Marshall deemed it doubtful that Japanese forces could overrun Oahu through amphibious landings, but ‘without adequate defensive measures, other islands of the (Hawaiian) group could be taken easily.’ The remnants of the American fleet might inflict significant losses on the invaders but would run the risk of themselves being wiped out—leaving the United States without meaningful sea power in the Pacific Ocean. Once the Japanese Navy emplaced air bases on islands such as Hawaii, Maui, and Molokai, it could use air power to ‘blockade Oahu, and starve it out.’ Or it could launch ‘ruthless air attacks on Oahu, followed by landings, which sooner or later could not be effectively resisted.’ The general insisted that ‘this picture is not overdrawn.’ He implored Roosevelt to order reinforcements to the islands forthwith, lest the United States lose this vital Pacific outpost. ‘The danger is imminent. Speed is essential.’
Why didn’t the Japanese—a savvy opponent if there ever was one—exploit this opportunity? The Japanese Navy chief, Adm. Isoroku Yamamoto, likened the US fleet at Pearl Harbor to a ‘dagger being pointed at our throat.’ Yamamoto also informed his superiors that Japan could expect to ‘run wild’ and ‘win victory upon victory’ for the first six to twelve months of war, until American industry began manufacturing war materiel in vast quantities. By this sound reasoning, it appears that Tokyo found itself on ‘death ground,’ facing a fight to the finish, and that it should have done its utmost when opportunities such as those described in the Marshall memorandum presented themselves. Some historians suggest there is something in the Japanese ‘strategic culture,’ or national way of war, that discourages the killing blow. And it’s certainly true that Japan had opened numerous theatres. The conquest of the Philippines was still in doubt, and fighting raged in the South China Sea. It was hard to manage multiple efforts spread across the map of the Pacific.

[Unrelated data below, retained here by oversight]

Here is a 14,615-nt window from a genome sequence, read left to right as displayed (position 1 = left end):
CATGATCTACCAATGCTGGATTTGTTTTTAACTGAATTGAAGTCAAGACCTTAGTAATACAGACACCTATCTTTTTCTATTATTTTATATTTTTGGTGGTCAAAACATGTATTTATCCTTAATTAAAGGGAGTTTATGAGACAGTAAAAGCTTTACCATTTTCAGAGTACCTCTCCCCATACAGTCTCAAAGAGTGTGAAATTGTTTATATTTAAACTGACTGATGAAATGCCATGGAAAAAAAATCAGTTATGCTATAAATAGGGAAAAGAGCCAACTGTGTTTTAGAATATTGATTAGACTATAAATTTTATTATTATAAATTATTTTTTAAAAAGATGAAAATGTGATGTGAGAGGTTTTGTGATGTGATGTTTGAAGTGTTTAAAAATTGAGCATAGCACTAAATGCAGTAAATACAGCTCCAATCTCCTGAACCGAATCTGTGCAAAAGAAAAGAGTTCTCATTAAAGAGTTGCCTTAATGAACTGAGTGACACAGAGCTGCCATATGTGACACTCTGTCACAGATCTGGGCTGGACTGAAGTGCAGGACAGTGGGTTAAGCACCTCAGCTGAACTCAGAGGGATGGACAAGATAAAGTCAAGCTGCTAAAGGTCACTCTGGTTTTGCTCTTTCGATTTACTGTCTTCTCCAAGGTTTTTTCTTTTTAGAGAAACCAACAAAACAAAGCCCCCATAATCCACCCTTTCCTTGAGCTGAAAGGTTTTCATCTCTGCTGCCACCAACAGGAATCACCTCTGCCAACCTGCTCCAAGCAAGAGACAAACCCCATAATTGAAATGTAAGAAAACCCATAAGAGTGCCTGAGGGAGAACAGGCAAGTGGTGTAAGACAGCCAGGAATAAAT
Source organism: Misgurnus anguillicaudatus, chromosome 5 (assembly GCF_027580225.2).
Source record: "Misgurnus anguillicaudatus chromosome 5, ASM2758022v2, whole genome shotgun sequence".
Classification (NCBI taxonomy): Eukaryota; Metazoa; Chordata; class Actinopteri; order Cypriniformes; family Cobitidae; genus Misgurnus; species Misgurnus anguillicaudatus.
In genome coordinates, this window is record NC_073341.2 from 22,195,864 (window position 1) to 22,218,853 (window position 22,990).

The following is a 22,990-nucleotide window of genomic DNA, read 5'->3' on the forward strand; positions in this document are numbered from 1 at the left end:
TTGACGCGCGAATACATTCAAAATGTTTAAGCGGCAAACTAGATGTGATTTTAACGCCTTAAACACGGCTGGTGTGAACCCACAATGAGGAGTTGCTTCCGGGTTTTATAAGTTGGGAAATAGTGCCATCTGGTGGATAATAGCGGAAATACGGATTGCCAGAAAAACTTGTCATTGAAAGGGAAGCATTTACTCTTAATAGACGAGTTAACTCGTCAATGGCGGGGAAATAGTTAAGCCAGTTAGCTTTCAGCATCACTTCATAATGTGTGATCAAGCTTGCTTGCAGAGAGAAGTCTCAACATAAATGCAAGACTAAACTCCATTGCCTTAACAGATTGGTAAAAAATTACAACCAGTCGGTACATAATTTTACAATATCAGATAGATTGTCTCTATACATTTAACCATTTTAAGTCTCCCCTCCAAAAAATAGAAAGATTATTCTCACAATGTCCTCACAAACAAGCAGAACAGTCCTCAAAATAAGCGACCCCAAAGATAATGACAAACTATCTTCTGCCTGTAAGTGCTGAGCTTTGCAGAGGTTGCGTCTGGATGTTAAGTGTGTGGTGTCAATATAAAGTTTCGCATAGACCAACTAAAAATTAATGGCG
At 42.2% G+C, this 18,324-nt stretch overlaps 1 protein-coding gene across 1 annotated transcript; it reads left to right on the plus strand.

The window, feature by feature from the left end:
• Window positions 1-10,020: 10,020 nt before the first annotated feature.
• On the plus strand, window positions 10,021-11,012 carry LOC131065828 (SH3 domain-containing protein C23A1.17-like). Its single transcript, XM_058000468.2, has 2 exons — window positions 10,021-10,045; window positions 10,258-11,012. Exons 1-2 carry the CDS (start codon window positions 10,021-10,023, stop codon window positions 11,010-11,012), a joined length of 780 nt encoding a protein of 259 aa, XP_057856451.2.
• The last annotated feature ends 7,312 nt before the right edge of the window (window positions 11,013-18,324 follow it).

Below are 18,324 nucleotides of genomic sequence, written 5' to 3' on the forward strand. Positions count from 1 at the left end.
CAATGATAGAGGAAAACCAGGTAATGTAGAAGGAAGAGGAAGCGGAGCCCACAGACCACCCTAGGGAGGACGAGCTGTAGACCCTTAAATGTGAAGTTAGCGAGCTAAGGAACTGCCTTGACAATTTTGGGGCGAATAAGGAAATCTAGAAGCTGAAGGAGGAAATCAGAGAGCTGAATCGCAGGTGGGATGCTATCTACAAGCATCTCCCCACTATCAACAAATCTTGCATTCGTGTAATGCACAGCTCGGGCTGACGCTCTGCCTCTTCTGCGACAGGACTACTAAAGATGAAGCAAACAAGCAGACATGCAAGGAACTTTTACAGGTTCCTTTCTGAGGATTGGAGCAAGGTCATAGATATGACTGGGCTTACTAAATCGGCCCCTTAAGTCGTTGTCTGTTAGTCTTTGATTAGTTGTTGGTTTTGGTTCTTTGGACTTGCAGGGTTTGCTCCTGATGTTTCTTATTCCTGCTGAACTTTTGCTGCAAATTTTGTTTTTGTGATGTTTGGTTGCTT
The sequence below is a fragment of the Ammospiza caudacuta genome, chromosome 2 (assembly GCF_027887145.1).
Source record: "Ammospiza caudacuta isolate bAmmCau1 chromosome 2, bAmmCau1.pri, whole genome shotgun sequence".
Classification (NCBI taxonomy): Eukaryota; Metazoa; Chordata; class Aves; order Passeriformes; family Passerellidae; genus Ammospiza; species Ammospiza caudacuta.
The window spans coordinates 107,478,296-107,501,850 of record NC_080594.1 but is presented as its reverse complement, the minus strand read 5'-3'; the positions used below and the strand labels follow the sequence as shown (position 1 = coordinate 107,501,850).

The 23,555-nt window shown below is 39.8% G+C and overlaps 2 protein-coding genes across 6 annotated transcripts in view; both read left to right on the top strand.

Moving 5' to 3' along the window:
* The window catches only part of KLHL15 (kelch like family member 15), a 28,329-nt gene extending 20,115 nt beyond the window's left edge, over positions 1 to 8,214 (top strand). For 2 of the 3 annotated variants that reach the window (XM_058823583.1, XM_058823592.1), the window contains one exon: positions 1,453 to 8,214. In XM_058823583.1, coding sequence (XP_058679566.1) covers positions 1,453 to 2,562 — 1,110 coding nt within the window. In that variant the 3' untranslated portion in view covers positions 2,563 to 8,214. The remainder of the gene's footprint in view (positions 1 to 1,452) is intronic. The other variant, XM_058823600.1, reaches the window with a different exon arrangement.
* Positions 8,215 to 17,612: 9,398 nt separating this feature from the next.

We also shouldn’t overlook the Japanese fascination with the ideas of Alfred Thayer Mahan, the fin de siècle American sea-power theorist. Mahan, whose works were wildly popular in Japan, urged naval commanders to target enemy fleets in battle, amassing ‘overbearing power’ that swept opposing navies from important expanses. This may help account for Japanese myopia. The Pearl Harbor attacks aimed squarely at the US Pacific Fleet, overlooking the logistics infrastructure that made forward operations possible. Japanese commanders failed to correct their error, as Marshall feared they might. Similarly, Japanese submarine operations targeted US warships, ignoring the merchantmen and transports that carried ‘bullets, beans, and black oil’ to forces prosecuting the counteroffensive against Japan. But at the same time, Mahan lamented that navies without forward bases were like ‘land birds’ unable to fly far from home.
Why Japanese commanders neglected this common sense observation remains a mystery. We shouldn’t assume that future adversaries will repeat the mistakes the Japanese committed at Pearl Harbor and in the ensuing weeks. Take away logistical support—bases, refuelling and resupply ships, and the like—and the strongest fleet’s combat capacity withers on the vine. Leave that infrastructure intact, and the fleet can be rebuilt. That’s a lesson wise strategists will take from December 7.
James Holmes is an associate professor of strategy at the US Naval War College and co-author of ‘ Red Star over the Pacific: China’s Rise and the Challenge to US Maritime Strategy.’ The views voiced here are his alone.